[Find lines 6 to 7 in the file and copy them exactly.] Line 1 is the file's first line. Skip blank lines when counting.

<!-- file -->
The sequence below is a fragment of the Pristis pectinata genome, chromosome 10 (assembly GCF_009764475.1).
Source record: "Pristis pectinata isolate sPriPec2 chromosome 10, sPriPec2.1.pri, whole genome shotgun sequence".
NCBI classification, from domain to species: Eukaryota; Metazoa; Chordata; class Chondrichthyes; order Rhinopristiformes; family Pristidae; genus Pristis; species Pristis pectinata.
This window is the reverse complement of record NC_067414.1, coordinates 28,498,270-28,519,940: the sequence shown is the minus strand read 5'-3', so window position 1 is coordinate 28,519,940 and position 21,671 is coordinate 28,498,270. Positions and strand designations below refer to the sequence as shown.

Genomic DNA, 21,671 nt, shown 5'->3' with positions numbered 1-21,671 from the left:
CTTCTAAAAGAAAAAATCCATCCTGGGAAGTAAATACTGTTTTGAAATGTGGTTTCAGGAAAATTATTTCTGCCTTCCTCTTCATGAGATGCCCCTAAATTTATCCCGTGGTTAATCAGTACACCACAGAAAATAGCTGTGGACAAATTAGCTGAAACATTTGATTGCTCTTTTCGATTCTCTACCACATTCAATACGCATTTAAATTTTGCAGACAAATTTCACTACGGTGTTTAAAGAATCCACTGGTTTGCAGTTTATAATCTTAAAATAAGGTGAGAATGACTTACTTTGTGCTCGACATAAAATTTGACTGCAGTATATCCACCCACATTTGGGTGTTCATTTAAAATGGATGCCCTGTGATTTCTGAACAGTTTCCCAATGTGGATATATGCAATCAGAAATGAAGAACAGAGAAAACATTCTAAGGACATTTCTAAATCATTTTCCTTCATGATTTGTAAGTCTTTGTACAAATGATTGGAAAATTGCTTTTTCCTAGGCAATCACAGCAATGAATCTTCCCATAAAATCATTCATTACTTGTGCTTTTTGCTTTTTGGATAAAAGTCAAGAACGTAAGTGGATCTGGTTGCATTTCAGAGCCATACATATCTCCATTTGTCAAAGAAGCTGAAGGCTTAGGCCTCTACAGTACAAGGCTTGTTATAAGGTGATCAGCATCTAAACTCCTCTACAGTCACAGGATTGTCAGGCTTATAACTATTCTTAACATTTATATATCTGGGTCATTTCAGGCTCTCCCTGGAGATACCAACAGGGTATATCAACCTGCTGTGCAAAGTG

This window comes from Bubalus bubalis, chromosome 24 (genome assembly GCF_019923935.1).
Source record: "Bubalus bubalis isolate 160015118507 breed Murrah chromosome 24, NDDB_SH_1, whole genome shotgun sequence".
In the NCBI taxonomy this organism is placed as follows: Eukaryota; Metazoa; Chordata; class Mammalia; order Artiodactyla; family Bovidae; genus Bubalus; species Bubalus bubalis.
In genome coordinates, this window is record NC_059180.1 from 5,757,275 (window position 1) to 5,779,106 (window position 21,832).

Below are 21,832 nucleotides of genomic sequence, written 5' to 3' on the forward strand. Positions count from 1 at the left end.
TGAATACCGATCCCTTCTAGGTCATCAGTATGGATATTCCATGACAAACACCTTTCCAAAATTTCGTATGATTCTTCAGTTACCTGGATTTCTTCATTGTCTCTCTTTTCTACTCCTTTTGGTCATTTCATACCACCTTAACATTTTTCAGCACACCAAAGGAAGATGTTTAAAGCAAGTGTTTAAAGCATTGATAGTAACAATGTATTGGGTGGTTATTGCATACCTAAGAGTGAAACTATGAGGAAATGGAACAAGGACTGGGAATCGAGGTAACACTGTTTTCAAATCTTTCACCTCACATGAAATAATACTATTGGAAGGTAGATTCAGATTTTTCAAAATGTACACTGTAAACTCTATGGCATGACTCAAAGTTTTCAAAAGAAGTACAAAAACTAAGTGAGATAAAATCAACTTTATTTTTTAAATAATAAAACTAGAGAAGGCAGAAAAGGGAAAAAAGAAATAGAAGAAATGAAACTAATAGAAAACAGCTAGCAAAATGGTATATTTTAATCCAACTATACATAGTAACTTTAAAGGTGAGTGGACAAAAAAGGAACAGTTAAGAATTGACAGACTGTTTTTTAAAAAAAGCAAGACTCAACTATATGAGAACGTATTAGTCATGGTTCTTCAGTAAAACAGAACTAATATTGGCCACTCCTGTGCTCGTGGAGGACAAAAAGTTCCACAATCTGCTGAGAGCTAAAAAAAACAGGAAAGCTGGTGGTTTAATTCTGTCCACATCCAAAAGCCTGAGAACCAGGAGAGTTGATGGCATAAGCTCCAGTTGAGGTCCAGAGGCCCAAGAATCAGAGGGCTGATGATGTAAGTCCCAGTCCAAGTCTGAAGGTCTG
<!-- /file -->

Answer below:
CTTCTAAAAGAAAAAATCCATCCTGGGAAGTAAATACTGTTTTGAAATGTGGTTTCAGGAAAATTATTTCTGCCTTCCTCTTCATGAGATGCCCCTAAATTTATCCCGTGGTTAATCAGTACACCACAGAAAATAGCTGTGGACAAATTAGCTGAAACATTTGATTGCTCTTTTCGATTCTCTACCACATTCAATACGCATTTAAATTTTGCAGACAAATTTCACTACGGTGTTTAAAGAATCCACTGGTTTGCAGTTTATAATCTTAAAATAAGGTGAGAATGACTTACTTTGTGCTCGACATAAAATTTGACTGCAGTATATCCACCCACATTTGGGTGTTCATTTAAAATGGATGCCCTGTGATTTCTGAACAGTTTCCCAATGTGGATATATGCAATCAGAAATGAAGAACAGAGAAAACATTCTAAGGACATTTCTAAATCATTTTCCTTCATGATTTGTAAGTCTTTGTACAAATGATTGGAAAATTGCTTTTTCCTAGGCAATCACAGCAATGAATCTTCCCATAAAATCATTCATTACTTGTGCTTTTTGCTTTTTGGATAAAAGTCAAGAACGTAAGTGGATCTGGTTGCATTTCAGAGCCATACATATCTCCATTTGTCAAAGAAGCTGAAGGCTTAGGCCTCTACAGTACAAGGCTTGTTATAAGGTGATCAGCATCTAAACTCCTCTACAGTCACAGGATTGTCAGGCTTATAACTATTCTTAACATTTATATATCTGGGTCATTTCAGGCTCTCCCTGGAGATACCAACAGGGTATATCAACCTGCTGTGCAAAGTG

This window comes from Bubalus bubalis, chromosome 24 (genome assembly GCF_019923935.1).